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The NFL and Nike have signed a giant 10-year deal with online retailer Fanatics

The pact is aimed at revving up the league’s on-demand manufacturing capabilities.

#13 Odell Beckham of the New York Giants celebrates a touchdown by spiking the ball Jeff Zelevansky / Getty
Jason Del Rey has been a business journalist for 15 years and has covered Amazon, Walmart, and the e-commerce industry for the last decade. He was a senior correspondent at Vox.

The National Football League wants in on the instant gratification trend, so it’s turning to the online retailer and manufacturer Fanatics to make it happen.

The NFL, along with Nike, has inked a 10-year licensing deal that will make Fanatics the exclusive manufacturer and distributor of all Nike-branded NFL fan merchandise — except for kids’ clothes — starting in 2020.

That means that all adult NFL Nike gear — other than the jerseys and apparel worn by players and coaches on the field — will be produced by Fanatics.

The goal, according to NFL Senior Vice President for Consumer Products Michelle Micone, is to be able to get gear into the hands of fans as fast as possible when new storylines spur demand — like when an unheralded rookie becomes a star player, or a team that was expected to perform poorly ends up having a breakout season.

“We want to have the NFL Shop be the place where ... anytime a fan wants to buy something, it’s there,” Micone said. “Just that instant gratification.”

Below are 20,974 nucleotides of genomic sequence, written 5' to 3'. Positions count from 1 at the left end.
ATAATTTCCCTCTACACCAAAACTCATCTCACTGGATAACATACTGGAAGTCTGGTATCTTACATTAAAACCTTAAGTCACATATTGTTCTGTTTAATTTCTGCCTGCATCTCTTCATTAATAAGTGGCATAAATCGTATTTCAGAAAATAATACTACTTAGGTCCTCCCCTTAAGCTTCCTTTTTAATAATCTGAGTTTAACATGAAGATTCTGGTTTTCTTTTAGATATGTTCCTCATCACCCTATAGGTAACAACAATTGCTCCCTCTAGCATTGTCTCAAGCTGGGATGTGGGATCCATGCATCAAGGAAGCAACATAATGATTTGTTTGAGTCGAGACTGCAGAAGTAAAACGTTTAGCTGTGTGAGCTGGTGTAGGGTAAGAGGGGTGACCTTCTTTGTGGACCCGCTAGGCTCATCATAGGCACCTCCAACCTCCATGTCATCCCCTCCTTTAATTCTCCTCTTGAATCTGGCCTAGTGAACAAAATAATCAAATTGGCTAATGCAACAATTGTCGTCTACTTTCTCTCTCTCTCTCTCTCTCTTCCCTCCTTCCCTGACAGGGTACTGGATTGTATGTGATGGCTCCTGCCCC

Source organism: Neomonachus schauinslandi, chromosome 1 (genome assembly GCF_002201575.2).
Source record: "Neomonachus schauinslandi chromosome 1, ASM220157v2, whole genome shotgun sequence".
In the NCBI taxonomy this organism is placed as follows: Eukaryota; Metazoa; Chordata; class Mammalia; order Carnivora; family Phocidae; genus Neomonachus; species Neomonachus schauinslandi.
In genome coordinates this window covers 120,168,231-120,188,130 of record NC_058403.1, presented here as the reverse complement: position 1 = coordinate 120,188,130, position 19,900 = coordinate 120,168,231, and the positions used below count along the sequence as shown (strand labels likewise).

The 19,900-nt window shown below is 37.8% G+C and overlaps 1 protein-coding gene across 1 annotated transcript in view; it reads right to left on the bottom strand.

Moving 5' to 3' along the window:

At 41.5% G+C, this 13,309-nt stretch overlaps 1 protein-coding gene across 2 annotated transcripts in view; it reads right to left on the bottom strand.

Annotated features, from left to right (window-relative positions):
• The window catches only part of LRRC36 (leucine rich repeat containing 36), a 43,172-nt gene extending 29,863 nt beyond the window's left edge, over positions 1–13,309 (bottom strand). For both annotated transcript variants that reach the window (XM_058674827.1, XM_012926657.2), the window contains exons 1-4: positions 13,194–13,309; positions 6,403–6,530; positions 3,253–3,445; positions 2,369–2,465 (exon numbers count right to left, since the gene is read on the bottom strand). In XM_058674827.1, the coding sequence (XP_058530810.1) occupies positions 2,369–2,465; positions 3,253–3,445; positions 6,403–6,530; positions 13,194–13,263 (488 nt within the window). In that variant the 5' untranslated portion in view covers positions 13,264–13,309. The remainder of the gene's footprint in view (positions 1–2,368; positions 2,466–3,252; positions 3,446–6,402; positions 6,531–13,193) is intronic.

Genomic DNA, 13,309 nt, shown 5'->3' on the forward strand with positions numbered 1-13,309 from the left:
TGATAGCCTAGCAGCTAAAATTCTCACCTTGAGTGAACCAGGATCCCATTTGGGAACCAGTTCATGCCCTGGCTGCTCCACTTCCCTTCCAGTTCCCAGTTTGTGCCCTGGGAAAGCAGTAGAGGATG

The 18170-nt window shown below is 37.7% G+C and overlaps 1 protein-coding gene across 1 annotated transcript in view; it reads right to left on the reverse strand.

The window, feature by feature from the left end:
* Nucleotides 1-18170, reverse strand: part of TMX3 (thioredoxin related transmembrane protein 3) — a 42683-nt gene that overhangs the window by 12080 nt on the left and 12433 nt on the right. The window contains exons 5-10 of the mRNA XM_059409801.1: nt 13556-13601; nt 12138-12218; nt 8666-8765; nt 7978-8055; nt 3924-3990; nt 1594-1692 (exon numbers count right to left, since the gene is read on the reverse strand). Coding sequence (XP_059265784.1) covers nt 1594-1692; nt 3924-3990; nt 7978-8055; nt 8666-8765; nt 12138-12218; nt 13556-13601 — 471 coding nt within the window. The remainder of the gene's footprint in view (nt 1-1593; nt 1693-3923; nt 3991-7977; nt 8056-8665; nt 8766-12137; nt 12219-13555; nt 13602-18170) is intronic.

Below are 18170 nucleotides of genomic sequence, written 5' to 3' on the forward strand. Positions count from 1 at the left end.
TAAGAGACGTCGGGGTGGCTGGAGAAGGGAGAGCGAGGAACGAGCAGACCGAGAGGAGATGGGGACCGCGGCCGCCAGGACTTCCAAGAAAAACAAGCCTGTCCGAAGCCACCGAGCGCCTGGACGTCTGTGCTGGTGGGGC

The Nike gear made by Fanatics will be sold online through and each team website — all of which Fanatics operates — as well as The goods will also be distributed to retailers such as Dick’s Sporting Goods for sale in brick-and-mortar stores.

The partnership comes as retail sectors from grocery to fashion are being upended by a new generation of consumers that expect to be able to purchase any goods from any device at any time — and have them delivered within a couple of days, if not sooner.

Over the last 18 months, Fanatics has invested heavily in its on-demand manufacturing capabilities in an attempt to make the missed revenue opportunities for leagues and teams caused by out-of-stock issues a thing of the past. Last year, Fanatics paid around $225 million to buy the sports apparel maker Majestic as part of this initiative.

Fanatics and Major League Baseball announced in late 2016 a similar deal to the new NFL one that also begins in 2020. Both the NFL and MLB own minority stakes in Fanatics.

Fanatics has raised about $1.7 billion from investors, and was valued at $4.5 billion when SoftBank pumped $1 billion into the company last summer. Its executive chairman, Michael Rubin, is a minority owner of the NBA’s Philadelphia 76ers and the NHL’s New Jersey Devils, and this year made an unsuccessful bid to buy a majority stake in the NFL’s Carolina Panthers.


Here’s an interview from Recode’s 2017 Code Commerce conference where Rubin and NBA Commissioner Adam Silver talk about a new partnership between the two businesses:

This article originally appeared on

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